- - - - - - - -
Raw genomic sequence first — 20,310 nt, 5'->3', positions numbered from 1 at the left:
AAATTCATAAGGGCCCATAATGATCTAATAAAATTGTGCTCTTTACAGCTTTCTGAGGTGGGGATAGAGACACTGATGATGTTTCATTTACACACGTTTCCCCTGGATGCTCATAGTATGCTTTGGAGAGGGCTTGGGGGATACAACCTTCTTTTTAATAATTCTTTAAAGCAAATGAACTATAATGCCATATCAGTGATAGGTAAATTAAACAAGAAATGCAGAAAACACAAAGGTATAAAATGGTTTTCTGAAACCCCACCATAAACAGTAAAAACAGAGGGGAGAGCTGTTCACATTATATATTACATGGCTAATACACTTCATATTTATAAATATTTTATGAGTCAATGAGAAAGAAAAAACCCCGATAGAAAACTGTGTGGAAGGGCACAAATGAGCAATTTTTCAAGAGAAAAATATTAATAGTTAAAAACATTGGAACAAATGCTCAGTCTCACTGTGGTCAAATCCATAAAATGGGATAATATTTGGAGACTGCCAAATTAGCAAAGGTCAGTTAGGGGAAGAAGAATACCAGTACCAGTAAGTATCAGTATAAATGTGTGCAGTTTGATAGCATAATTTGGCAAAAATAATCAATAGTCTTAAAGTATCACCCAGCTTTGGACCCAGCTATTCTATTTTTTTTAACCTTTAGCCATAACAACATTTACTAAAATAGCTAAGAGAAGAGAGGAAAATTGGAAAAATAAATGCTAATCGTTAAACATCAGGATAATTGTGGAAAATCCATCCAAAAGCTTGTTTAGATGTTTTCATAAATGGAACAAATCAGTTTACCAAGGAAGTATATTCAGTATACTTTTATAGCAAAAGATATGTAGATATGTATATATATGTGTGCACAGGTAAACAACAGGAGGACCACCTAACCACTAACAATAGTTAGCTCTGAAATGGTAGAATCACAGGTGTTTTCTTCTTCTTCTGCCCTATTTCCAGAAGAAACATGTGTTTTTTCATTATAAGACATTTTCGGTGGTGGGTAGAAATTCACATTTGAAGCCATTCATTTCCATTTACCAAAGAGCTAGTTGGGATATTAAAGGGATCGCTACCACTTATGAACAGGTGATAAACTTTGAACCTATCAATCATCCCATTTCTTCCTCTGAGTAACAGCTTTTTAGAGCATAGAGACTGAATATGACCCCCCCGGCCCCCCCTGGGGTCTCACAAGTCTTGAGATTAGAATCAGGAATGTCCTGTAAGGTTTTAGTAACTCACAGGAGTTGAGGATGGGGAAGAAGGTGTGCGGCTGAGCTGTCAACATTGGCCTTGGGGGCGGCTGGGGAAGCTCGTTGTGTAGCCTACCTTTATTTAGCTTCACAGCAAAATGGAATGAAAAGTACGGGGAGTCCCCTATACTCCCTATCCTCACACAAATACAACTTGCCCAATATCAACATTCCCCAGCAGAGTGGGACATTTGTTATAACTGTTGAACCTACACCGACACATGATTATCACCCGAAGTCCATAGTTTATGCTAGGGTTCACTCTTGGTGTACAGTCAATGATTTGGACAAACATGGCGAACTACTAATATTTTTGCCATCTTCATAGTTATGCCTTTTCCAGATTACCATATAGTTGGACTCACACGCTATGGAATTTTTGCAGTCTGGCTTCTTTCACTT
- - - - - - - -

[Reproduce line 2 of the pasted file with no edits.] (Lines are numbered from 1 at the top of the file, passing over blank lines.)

AAATTCATAAGGGCCCATAATGATCTAATAAAATTGTGCTCTTTACAGCTTTCTGAGGTGGGGATAGAGACACTGATGATGTTTCATTTACACACGTTTCCCCTGGATGCTCATAGTATGCTTTGGAGAGGGCTTGGGGGATACAACCTTCTTTTTAATAATTCTTTAAAGCAAATGAACTATAATGCCATATCAGTGATAGGTAAATTAAACAAGAAATGCAGAAAACACAAAGGTATAAAATGGTTTTCTGAAACCCCACCATAAACAGTAAAAACAGAGGGGAGAGCTGTTCACATTATATATTACATGGCTAATACACTTCATATTTATAAATATTTTATGAGTCAATGAGAAAGAAAAAACCCCGATAGAAAACTGTGTGGAAGGGCACAAATGAGCAATTTTTCAAGAGAAAAATATTAATAGTTAAAAACATTGGAACAAATGCTCAGTCTCACTGTGGTCAAATCCATAAAATGGGATAATATTTGGAGACTGCCAAATTAGCAAAGGTCAGTTAGGGGAAGAAGAATACCAGTACCAGTAAGTATCAGTATAAATGTGTGCAGTTTGATAGCATAATTTGGCAAAAATAATCAATAGTCTTAAAGTATCACCCAGCTTTGGACCCAGCTATTCTATTTTTTTTAACCTTTAGCCATAACAACATTTACTAAAATAGCTAAGAGAAGAGAGGAAAATTGGAAAAATAAATGCTAATCGTTAAACATCAGGATAATTGTGGAAAATCCATCCAAAAGCTTGTTTAGATGTTTTCATAAATGGAACAAATCAGTTTACCAAGGAAGTATATTCAGTATACTTTTATAGCAAAAGATATGTAGATATGTATATATATGTGTGCACAGGTAAACAACAGGAGGACCACCTAACCACTAACAATAGTTAGCTCTGAAATGGTAGAATCACAGGTGTTTTCTTCTTCTTCTGCCCTATTTCCAGAAGAAACATGTGTTTTTTCATTATAAGACATTTTCGGTGGTGGGTAGAAATTCACATTTGAAGCCATTCATTTCCATTTACCAAAGAGCTAGTTGGGATATTAAAGGGATCGCTACCACTTATGAACAGGTGATAAACTTTGAACCTATCAATCATCCCATTTCTTCCTCTGAGTAACAGCTTTTTAGAGCATAGAGACTGAATATGACCCCCCCGGCCCCCCCTGGGGTCTCACAAGTCTTGAGATTAGAATCAGGAATGTCCTGTAAGGTTTTAGTAACTCACAGGAGTTGAGGATGGGGAAGAAGGTGTGCGGCTGAGCTGTCAACATTGGCCTTGGGGGCGGCTGGGGAAGCTCGTTGTGTAGCCTACCTTTATTTAGCTTCACAGCAAAATGGAATGAAAAGTACGGGGAGTCCCCTATACTCCCTATCCTCACACAAATACAACTTGCCCAATATCAACATTCCCCAGCAGAGTGGGACATTTGTTATAACTGTTGAACCTACACCGACACATGATTATCACCCGAAGTCCATAGTTTATGCTAGGGTTCACTCTTGGTGTACAGTCAATGATTTGGACAAACATGGCGAACTACTAATATTTTTGCCATCTTCATAGTTATGCCTTTTCCAGATTACCATATAGTTGGACTCACACGCTATGGAATTTTTGCAGTCTGGCTTCTTTCACTT